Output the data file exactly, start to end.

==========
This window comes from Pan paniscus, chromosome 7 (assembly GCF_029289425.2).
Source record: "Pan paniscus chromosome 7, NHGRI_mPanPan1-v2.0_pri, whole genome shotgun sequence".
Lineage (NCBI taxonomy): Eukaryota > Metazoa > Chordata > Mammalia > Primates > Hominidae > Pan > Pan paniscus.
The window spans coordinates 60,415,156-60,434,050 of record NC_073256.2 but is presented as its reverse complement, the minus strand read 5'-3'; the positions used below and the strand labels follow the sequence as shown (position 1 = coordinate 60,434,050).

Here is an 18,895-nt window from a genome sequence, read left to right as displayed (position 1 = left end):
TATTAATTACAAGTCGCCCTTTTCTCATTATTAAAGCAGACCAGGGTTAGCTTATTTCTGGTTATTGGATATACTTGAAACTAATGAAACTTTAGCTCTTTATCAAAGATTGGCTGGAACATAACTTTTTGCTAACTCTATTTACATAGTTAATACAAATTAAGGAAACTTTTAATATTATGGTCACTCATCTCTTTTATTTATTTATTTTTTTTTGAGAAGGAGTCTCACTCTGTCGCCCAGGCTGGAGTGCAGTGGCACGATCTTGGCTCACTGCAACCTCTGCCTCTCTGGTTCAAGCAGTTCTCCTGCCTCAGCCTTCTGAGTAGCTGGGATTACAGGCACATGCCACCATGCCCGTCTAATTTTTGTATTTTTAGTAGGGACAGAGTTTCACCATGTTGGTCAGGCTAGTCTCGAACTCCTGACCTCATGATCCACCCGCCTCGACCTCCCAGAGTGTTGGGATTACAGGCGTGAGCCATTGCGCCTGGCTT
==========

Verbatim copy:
This window comes from Pan paniscus, chromosome 7 (assembly GCF_029289425.2).
Source record: "Pan paniscus chromosome 7, NHGRI_mPanPan1-v2.0_pri, whole genome shotgun sequence".
Lineage (NCBI taxonomy): Eukaryota > Metazoa > Chordata > Mammalia > Primates > Hominidae > Pan > Pan paniscus.
The window spans coordinates 60,415,156-60,434,050 of record NC_073256.2 but is presented as its reverse complement, the minus strand read 5'-3'; the positions used below and the strand labels follow the sequence as shown (position 1 = coordinate 60,434,050).

Here is an 18,895-nt window from a genome sequence, read left to right as displayed (position 1 = left end):
TATTAATTACAAGTCGCCCTTTTCTCATTATTAAAGCAGACCAGGGTTAGCTTATTTCTGGTTATTGGATATACTTGAAACTAATGAAACTTTAGCTCTTTATCAAAGATTGGCTGGAACATAACTTTTTGCTAACTCTATTTACATAGTTAATACAAATTAAGGAAACTTTTAATATTATGGTCACTCATCTCTTTTATTTATTTATTTTTTTTTGAGAAGGAGTCTCACTCTGTCGCCCAGGCTGGAGTGCAGTGGCACGATCTTGGCTCACTGCAACCTCTGCCTCTCTGGTTCAAGCAGTTCTCCTGCCTCAGCCTTCTGAGTAGCTGGGATTACAGGCACATGCCACCATGCCCGTCTAATTTTTGTATTTTTAGTAGGGACAGAGTTTCACCATGTTGGTCAGGCTAGTCTCGAACTCCTGACCTCATGATCCACCCGCCTCGACCTCCCAGAGTGTTGGGATTACAGGCGTGAGCCATTGCGCCTGGCTT